By the Potencia correspondent

The production of electricity in the Latin American region is experiencing a period in which the harnessing of renewable energy resources (RES) such as wind and solar projects are on the rise. The potential of other RES, such as geothermal and tidal are also being investigated in some of the region’s countries.

This ‘renewable energy era’, however, does not mean that traditional power generation such as hydropower and fossil fuel (coal, gas and oil) power plant will not be built, but plans for large-scale hydropower and thermoelectric power stations continue to face huge difficulties in achieving approval.

Protests from environmentalists and local native associations have resulted in many developers ending up in court. The protesters believe that these mega-projects damage the environment and therefore are against their construction.

One of the most famous mega-projects which has ended up in court is Brazil’s Belo Monte. This hydroelectric facility is expected to have a capacity of over 11,000 MW once completed, but ongoing protests from local communities, supported by environmental groups, are continuously delaying its construction.

Concerns with the project relate to the amount of Amazon rainforest that would be lost.

However, following the latest delay, the Federal Court of Brazil’s First Region in October rejected the complaints and ordered the restart of construction work, reported the Spanish news agency Efe.

Belo Monte is said to require an investment of $10.6bn, and once completed will be the world’s third biggest hydroelectric dam, after China’s Three Gorges and Itaipu, located at the border between Brazil and Paraguay.

Another large-scale hydro project that is experiencing delays because of environmental concerns is Chile’s Hidroaysen complex, which involves the construction of five hydroelectric dams in the southern region of Aysen.

The total installed capacity of Hidroaysen will be 2750 MW, but protests from environmental groups have delayed the start of construction several times.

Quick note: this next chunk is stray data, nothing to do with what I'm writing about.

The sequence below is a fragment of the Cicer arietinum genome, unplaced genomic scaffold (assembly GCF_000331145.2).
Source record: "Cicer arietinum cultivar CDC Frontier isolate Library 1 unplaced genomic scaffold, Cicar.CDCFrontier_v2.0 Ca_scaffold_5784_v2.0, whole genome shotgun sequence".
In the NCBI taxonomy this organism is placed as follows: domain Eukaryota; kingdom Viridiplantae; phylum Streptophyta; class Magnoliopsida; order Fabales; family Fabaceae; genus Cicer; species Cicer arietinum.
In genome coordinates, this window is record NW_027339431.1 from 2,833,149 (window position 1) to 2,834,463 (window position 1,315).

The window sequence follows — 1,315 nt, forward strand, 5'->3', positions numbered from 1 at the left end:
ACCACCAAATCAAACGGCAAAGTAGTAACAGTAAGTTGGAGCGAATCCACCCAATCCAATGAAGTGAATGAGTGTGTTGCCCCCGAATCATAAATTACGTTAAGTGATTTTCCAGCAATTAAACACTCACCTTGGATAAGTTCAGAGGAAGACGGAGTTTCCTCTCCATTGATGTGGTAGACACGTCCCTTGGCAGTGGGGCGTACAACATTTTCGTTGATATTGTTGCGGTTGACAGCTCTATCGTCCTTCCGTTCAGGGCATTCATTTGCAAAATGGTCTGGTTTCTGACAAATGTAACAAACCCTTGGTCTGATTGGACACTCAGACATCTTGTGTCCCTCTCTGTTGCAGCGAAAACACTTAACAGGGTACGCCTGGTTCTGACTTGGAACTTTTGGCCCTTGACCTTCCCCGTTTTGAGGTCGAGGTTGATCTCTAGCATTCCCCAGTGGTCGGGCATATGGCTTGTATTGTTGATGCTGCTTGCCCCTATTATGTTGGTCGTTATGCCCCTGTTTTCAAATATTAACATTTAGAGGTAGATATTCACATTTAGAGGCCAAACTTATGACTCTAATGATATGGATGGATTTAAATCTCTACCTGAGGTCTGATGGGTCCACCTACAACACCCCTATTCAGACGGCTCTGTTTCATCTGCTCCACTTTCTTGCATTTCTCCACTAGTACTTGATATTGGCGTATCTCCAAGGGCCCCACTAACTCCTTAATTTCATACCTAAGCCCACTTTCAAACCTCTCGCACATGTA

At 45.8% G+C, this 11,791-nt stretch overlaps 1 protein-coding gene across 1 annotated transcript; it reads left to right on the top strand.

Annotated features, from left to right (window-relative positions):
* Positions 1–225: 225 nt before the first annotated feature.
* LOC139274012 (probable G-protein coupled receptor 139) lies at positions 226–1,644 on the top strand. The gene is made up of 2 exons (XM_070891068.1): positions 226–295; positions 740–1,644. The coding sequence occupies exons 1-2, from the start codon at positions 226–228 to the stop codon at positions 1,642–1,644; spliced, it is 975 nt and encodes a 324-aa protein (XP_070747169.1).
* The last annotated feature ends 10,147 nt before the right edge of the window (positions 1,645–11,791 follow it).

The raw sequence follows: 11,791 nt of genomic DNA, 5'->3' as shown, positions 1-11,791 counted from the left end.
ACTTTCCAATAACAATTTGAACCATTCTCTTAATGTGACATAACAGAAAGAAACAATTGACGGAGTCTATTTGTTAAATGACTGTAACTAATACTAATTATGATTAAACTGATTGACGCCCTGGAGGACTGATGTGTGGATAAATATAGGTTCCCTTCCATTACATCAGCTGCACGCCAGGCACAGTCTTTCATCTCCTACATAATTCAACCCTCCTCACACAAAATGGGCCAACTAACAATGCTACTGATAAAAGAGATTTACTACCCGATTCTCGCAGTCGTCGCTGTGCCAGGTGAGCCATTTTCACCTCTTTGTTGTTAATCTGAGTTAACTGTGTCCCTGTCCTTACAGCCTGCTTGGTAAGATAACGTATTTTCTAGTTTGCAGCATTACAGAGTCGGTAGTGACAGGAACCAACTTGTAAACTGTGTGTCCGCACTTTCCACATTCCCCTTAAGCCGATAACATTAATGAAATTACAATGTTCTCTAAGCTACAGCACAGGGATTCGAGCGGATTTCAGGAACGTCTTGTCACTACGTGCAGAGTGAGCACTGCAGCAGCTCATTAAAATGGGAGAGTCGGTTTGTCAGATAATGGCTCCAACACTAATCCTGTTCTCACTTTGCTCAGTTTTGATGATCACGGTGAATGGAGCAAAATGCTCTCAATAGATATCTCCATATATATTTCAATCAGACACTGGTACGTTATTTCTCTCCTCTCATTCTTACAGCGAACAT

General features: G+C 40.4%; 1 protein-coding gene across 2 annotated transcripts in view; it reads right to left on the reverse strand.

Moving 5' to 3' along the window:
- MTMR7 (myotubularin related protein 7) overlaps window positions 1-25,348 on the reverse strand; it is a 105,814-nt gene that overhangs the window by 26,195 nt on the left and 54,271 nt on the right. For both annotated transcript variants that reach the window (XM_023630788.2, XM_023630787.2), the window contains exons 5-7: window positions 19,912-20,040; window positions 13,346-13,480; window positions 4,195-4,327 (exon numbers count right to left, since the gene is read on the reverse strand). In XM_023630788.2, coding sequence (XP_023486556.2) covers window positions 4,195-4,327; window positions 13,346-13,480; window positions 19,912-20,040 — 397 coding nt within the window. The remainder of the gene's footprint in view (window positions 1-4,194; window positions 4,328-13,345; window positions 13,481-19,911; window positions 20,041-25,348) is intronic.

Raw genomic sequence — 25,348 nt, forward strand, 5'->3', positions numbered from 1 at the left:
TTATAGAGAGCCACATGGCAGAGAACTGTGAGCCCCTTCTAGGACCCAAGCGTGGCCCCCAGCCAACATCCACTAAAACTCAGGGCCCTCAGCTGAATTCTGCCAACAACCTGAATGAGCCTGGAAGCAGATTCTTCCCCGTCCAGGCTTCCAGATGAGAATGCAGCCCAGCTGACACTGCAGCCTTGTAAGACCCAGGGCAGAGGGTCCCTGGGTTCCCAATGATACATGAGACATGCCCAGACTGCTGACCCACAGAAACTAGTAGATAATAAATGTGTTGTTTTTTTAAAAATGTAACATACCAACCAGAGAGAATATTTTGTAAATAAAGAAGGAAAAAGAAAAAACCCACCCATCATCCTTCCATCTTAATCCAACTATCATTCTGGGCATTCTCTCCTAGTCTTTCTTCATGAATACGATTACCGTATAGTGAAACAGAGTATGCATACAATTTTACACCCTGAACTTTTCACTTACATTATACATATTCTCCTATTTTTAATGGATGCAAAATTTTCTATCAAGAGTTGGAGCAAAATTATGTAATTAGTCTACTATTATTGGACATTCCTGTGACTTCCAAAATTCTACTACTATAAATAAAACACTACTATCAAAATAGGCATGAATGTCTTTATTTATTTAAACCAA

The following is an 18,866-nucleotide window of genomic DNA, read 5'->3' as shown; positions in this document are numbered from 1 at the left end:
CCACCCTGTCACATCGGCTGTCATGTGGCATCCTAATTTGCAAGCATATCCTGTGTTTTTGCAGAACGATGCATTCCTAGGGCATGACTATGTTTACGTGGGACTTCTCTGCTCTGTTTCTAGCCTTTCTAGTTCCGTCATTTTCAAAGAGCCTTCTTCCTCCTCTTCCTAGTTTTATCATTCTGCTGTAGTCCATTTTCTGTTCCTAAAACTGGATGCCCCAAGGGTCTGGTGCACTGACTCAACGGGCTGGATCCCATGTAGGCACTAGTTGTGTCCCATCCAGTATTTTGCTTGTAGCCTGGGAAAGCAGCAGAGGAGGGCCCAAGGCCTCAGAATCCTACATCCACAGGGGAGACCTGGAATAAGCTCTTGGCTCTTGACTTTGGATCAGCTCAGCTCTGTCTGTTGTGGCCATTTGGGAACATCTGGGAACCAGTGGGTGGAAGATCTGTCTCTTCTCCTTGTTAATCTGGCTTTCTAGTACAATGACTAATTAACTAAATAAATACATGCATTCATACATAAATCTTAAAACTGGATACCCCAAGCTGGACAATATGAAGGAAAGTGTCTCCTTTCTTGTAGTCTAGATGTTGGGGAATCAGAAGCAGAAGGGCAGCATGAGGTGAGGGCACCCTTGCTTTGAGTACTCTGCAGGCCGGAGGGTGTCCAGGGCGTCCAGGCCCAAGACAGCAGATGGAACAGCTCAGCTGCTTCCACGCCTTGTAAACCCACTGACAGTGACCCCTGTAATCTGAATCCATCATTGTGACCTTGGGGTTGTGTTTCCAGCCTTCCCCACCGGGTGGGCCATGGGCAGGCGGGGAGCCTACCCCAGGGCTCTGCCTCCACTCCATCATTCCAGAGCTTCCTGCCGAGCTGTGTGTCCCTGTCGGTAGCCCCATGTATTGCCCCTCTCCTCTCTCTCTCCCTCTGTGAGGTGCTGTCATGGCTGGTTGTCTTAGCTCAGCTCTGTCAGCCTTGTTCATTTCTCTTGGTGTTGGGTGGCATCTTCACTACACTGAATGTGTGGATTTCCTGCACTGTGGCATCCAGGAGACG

The imminent change of government in Chile, where socialist Michelle Bachellet succeeds conservative Sebastian Pinera, will be critical for HidroAysen’s future. Bachellet believes Hidroaysen is not viable but she has said she will wait for additional environmental impact studies t be conducted.

If the Hidroaysen project is approved, Endesa Chile and Colbun will need to invest $8-10bn, according to Reuters. However, Endesa Chile recently announced that although it had no plans to cancel the project, it no longer saw Hidroaysen as a priority.

Large thermal projects also face similar challenges when seeking construction approval.

Again in Chile, the 740 MW Punta Alcalde coal-fired power plant has been delayed many times because of court action.

Punta Alcalde, which is also being built by Spain’s Endesa, is located in the northern region of Atacama, but has come under-fire from both social and environmental groups, as well as from the Huasco municipality.

However, despite this opposition, the Punta Alcalde project was recently authorised by Chile’s Supreme Court of Justice.

So, despite the growth in what is termed ‘non-conventional’ renewable energy, both large-scale thermal and hydroelectricity is likely to remain an important part of Latin America’s energy mix as the region continues to develop and modernize its power system and bring electricity to more and more of its citizens.

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